By State Rep. Mike Sanders

'Feb. 27 was the date by which all bills had to be passed in committee in order to stay active this session. Consequently, that meant House committees heard hundreds of bills this past week. Here is a look at a few that passed.

House Bills 3826 and 3827 by Speaker Charles McCall would make more transparent and modernize the initiative and referendum petition processes used to place state questions on the ballot in Oklahoma.

HB 3827 addresses a lack of transparency in campaign finance for state questions. The Ethics Commission currently says a state question is only a state question when the governor sets an election date. This allows campaigns for or against state questions to avoid disclosing donations and expenditures until that time. State question campaigns will often have been accepting donations and spending money for months or even years before an election date is set by the governor. This measure specifies that a state question becomes a state question when the Secretary of State assigns a state question number, which typically occurs shortly after the petition is filed.

To modernize the petition signature counting process, HB 3826 authorizes the Secretary of State to use electronic signature counting equipment and software so petition signatures can be cross referenced with the voter registration database maintained by the Election Board. Currently, signatures on these petitions are still being hand-counting and are not cross-referenced with voter rolls. This bill would require petition forms to include each signatory’s printed first name, last name, zip code, house number, and month and day of birth. Any entry not matching three of these five criteria during cross referencing with the voter database would not be counted.

House Bill 3913 restores the last of the money the state borrowed from the County Improvement for Roads and Bridges Fund in the 2017 special session. To preserve state services during recession, we borrowed $50 million from this fund. We restored $30 million last year. This would restore the remaining $20 million. We must keep our county roads and bridges projects on track.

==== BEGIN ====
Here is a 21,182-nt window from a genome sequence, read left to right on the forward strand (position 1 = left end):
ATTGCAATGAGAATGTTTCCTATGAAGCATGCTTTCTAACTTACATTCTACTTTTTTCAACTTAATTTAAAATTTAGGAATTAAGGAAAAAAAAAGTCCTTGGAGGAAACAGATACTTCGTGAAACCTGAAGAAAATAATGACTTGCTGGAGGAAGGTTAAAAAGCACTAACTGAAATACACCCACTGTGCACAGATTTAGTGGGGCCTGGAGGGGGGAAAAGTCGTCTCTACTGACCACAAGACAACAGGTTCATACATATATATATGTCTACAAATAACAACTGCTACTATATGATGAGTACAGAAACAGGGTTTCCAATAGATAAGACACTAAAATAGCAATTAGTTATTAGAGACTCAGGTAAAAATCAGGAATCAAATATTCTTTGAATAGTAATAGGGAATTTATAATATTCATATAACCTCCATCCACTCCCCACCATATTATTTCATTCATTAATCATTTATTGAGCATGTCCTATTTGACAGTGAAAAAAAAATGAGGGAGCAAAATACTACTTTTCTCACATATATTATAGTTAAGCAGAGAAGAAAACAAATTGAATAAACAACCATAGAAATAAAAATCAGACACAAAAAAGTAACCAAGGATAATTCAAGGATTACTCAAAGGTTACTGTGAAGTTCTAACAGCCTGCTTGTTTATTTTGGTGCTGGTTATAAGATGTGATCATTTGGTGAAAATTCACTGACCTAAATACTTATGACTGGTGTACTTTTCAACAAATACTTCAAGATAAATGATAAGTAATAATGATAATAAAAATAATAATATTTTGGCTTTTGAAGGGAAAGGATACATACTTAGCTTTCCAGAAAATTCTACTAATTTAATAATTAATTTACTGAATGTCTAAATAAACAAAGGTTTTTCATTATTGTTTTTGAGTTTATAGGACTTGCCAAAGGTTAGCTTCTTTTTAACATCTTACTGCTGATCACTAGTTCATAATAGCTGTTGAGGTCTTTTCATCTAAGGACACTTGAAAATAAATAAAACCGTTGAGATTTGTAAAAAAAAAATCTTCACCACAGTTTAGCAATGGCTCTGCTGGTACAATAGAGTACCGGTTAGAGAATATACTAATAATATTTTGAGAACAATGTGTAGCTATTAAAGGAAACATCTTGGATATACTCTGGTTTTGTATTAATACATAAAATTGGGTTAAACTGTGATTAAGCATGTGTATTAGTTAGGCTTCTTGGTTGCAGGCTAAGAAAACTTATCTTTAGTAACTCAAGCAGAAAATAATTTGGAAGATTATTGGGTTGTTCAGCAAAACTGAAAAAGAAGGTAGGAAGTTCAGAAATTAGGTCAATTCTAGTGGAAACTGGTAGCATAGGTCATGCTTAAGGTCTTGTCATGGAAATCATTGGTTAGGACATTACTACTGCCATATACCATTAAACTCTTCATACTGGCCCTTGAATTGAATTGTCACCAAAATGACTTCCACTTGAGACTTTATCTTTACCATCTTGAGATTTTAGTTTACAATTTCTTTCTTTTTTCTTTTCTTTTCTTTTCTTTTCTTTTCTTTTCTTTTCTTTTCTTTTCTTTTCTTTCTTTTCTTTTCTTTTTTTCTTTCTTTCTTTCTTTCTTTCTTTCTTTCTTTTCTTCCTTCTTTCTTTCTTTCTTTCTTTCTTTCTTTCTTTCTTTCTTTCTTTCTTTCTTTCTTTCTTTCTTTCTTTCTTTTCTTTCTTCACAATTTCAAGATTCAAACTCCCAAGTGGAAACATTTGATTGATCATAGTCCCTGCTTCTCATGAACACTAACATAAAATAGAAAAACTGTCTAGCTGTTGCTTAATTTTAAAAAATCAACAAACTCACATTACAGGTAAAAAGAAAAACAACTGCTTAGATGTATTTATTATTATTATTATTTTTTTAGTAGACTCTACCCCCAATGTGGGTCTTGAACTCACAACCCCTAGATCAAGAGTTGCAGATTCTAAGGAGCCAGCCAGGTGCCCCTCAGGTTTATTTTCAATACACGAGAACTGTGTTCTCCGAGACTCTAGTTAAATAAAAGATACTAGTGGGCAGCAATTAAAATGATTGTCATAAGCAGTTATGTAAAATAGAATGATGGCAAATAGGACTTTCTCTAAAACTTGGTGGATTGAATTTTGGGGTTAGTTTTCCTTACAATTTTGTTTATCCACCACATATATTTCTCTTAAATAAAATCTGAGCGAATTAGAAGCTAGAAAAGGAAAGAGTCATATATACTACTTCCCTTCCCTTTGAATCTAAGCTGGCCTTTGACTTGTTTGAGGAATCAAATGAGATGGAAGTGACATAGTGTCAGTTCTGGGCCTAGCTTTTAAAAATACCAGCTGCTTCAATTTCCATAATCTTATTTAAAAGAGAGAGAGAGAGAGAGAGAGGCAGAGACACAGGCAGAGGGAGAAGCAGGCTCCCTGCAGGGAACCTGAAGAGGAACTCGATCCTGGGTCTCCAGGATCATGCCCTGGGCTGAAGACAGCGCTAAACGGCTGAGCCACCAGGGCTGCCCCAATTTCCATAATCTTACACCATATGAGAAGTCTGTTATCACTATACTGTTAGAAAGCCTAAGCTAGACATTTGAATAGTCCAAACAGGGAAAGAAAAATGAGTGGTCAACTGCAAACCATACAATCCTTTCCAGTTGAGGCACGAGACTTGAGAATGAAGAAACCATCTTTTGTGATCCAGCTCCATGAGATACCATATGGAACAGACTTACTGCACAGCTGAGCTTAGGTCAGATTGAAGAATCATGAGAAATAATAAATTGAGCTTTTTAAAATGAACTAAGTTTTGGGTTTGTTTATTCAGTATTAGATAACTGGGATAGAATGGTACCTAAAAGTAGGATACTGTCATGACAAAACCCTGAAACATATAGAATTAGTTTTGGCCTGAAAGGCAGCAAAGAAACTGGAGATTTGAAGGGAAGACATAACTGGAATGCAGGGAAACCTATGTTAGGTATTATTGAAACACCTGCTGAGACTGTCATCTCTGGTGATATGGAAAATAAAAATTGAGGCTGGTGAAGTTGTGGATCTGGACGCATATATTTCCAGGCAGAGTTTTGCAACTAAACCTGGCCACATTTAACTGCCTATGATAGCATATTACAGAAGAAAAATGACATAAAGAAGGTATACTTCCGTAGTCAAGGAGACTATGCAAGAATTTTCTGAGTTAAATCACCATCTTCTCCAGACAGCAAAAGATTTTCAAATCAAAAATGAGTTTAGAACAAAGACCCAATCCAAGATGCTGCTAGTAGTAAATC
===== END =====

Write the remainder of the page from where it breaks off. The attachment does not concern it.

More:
House Bill 3188 would create a revolving fund to be used to support the Cooperative Extension Service offices in each county in the state. Because these funds have to flow through a land grant college, in our case Oklahoma State University, they are subject to volatility when higher education funding is cut. This bill would protect the money that is designated for the Cooperative Extension Services, which are essential to many programs in our rural areas.

I was scheduled to hear four bills in my House Utilities Committee this week. House Bill 3081 would crack down on telemarketers who try to replicate cell phone numbers or misrepresent the origin of a call on a caller ID. The ultimate solution lies at the federal level, but this would help cut down on spam phone calls in our state and give prosecutors better tools in going after these scammers.

Once bills pass in committee, they are eligible to be heard on the House floor. If they pass the House, they then go to the Senate to go through the committee process and floor votes in the opposite chamber. The same thing happens for Senate bills heard in the House. Bills that pass both legislative chambers are sent to the governor to be signed into law or vetoed.

A bill that passed in the House this week would allow doctors who practice in rural communities to claim a $25,000 tax credit for the tax year beginning in 2021. This will help improve health care options for our rural residents.

Now that committee work is concluded, we will have several very busy days and nights of floor work to pass bills to the Senate by the deadline of March 12.

As always, if you have questions or concerns, I can be contacted at or (405) 557-7407.

Mike Sanders represents District 59 in the Oklahoma House of Representatives. The district includes part of Woodward County

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